CSUSM resources:

     

    Making sure your workspace provides sufficient support and a healthy posture for both desktop and laptop work:

    • To improve wellness and productivity, use ergonomics principles in your home workspace. The most important action you can take for your physical comfort is to pay attention to it and take control by trying new things and finding out what works best for your body, your mind, and your focus. Be mindful that what works for you some of the time may not work for you all of the time. Click here for tips and tricks and to learn more about ergonomics at CSUSM.
    • For CSUSM employees interested in a virtual ergonomics consultation click here.

     

    Bringing nature into your workspace:

    • Workers in office environments with natural elements such as greenery or sunlight experience a higher level of wellness, and are more productive and more creative. 
    • You can bring nature into your workspace by working from a location with a view of the outdoors, or a houseplant, or by incorporating textured natural materials like exposed wood, dried flowers, pictures of natural landscapes, or even nature-inspired color palettes and shapes. Even when you are focused on your computer screen, you can benefit from an open window, fresh air, and the sounds of nature. There are apps and websites that provide recorded nature sounds like bird songs, rustling leaves, and ocean waves to reduce stress and improve mood and cognitive performance. 
     
    Taking regular breaks and getting outdoors:
     
    • Decreasing the amount of time you spend sitting can promote feelings of well-being and enhanced mental health. Taking breaks for regular walks outdoors has been shown to improve enthusiasm and relaxation, and reduce nervousness. Find ways to incorporate more physical activity throughout your day, for example by using a standing desk, taking a walk outdoors during phone calls, or using mini-breaks throughout the day to get moving. Taking breaks and stepping outside can not only improve your state of mind but also your immune function and overall physiological health. 
     
    Plan your meals ahead and choose healthy foods:
     
    • As we spend more time at our desks, it is easy to grab whatever is at hand and to eat more than we need. The types of foods we eat can have a huge impact on our health and our ability to get through our workday.
    • Check out Choose My Plate to learn how to eat healthy and explore a plant-based diet.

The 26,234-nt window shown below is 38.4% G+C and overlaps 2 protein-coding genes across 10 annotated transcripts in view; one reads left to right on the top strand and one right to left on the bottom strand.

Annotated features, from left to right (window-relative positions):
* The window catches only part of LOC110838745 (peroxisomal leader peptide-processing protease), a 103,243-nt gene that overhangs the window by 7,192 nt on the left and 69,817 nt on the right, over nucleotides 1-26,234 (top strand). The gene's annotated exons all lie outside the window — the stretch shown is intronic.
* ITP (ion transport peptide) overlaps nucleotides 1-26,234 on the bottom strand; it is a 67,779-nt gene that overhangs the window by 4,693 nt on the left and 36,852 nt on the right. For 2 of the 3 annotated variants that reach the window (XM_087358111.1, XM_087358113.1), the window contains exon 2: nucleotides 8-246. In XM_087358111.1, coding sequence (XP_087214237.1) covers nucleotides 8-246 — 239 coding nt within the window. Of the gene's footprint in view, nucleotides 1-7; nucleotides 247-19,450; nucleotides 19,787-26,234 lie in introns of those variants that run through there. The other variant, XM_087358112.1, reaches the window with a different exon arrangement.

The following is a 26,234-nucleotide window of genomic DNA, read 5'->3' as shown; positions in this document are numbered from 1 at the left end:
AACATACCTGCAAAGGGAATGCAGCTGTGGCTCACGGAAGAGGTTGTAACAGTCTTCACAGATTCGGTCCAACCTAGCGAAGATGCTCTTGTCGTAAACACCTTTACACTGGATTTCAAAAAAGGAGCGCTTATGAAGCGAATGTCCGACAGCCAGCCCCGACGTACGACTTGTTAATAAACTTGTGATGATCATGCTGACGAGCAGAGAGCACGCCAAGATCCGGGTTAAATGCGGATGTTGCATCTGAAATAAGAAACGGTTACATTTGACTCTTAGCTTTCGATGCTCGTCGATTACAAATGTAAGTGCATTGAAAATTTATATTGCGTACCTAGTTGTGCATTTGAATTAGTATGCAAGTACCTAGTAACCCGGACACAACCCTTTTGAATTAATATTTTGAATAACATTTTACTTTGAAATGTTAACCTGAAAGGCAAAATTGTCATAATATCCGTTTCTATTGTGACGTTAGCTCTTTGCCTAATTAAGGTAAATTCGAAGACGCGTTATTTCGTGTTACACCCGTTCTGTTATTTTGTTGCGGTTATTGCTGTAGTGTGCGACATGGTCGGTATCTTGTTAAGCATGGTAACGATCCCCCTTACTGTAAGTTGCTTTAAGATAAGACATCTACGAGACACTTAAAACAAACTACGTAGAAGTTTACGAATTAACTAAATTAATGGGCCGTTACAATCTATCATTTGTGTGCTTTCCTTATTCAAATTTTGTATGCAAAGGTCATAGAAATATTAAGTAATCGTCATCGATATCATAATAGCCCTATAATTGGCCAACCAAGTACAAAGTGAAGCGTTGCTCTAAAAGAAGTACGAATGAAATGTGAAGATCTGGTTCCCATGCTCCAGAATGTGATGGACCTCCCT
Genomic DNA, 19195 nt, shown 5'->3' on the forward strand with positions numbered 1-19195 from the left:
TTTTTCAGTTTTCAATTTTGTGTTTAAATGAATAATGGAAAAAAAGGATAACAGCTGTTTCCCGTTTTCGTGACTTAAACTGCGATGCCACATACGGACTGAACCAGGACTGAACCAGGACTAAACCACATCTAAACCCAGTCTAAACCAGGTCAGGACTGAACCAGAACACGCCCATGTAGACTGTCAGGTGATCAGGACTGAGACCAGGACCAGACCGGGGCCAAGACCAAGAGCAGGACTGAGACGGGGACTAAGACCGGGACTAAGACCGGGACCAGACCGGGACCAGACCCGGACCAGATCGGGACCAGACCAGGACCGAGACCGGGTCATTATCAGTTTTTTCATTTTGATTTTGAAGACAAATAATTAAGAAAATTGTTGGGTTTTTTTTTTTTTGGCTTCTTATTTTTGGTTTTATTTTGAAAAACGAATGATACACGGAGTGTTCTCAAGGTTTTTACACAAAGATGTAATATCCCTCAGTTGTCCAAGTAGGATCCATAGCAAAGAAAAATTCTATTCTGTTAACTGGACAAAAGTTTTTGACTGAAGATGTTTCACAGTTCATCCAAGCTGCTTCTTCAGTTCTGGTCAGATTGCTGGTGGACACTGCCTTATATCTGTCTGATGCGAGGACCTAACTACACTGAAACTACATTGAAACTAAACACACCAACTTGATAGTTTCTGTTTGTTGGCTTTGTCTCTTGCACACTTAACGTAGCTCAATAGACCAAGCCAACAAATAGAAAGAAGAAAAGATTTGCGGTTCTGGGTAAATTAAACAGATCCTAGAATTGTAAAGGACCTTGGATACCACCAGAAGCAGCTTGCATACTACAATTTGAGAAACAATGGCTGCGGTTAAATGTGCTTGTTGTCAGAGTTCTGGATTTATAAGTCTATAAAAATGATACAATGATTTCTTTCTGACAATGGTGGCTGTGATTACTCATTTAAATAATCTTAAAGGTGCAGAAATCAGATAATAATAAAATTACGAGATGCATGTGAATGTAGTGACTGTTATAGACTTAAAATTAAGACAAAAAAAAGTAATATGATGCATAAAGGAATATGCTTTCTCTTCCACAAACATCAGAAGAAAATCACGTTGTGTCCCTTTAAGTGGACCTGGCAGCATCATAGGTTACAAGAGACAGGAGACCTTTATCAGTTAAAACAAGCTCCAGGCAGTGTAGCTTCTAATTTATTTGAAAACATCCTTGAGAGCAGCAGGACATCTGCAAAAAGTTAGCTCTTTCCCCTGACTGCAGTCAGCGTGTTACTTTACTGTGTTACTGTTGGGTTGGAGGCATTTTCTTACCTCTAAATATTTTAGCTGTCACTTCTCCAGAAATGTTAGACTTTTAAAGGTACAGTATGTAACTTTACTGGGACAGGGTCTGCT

Using mindfulness, meditation, or yoga during your workday and free time:
     
    • Mindfulness is being fully present and engaged in the moment, aware of your thoughts and feelings without distraction or judgment. Meditation is a structured mindfulness exercise that reduces stress, anxiety, pain, and depression as well as improving focus, enhancing creativity, increasing emotional intelligence and resilience, and improving communication
     
    Taking the time to asses your mental health. Ask yourself these questions:
     
    • How are you feeling today, really? Physically and mentally.
    • What’s taking up most of your headspace right now?
    • What was your last full meal, and have you been drinking enough water?
    • How have you been sleeping?
    • What have you been doing for exercise?
    • What did you do today that made you feel good?
    • What’s something you can do today that would be good for you?
    • What’s something you’re looking forward to in the next few days?
    • What’s something we can do together this week, even if we’re apart?
    • What are you grateful for right now?
  • Environmental Justice

    Find out whose Native American land you occupy:

    • To find out whose land you are on you can text 1-855-917-5263 with your zip code (takes about 2 seconds) and it will respond with what Native land you are on. 
    • It is important to recognize the history and presence of Indigenous peoples and their enduring relationship to their traditional homelands. It's essential to recognize that most regions in America are unseeded territories. Also, Indigenous practices and traditions can provide valuable insight on how we can be more sustainable and be better stewards of the planet.
    • To further your education, you can explore your local, native organizations and learn what you can do to support them. Check out our CSUSM California Indian Culture and Sovereignty Center (CICSC).

     

    Documentaries and recent books on the topic of environmental justice:

    • Check out this guide for a list of articles, books, movies, videos, organizations, etc.

     

    Support more local, small, and people of color owned businesses:

    • Mega corporations are heavy contributors to the amount of emissions on our planet. By purchasing items locally, and from people of color, you are helping the local economy, the planet, and reducing racial inequality. Also if the small business focuses on sustainability-even better!!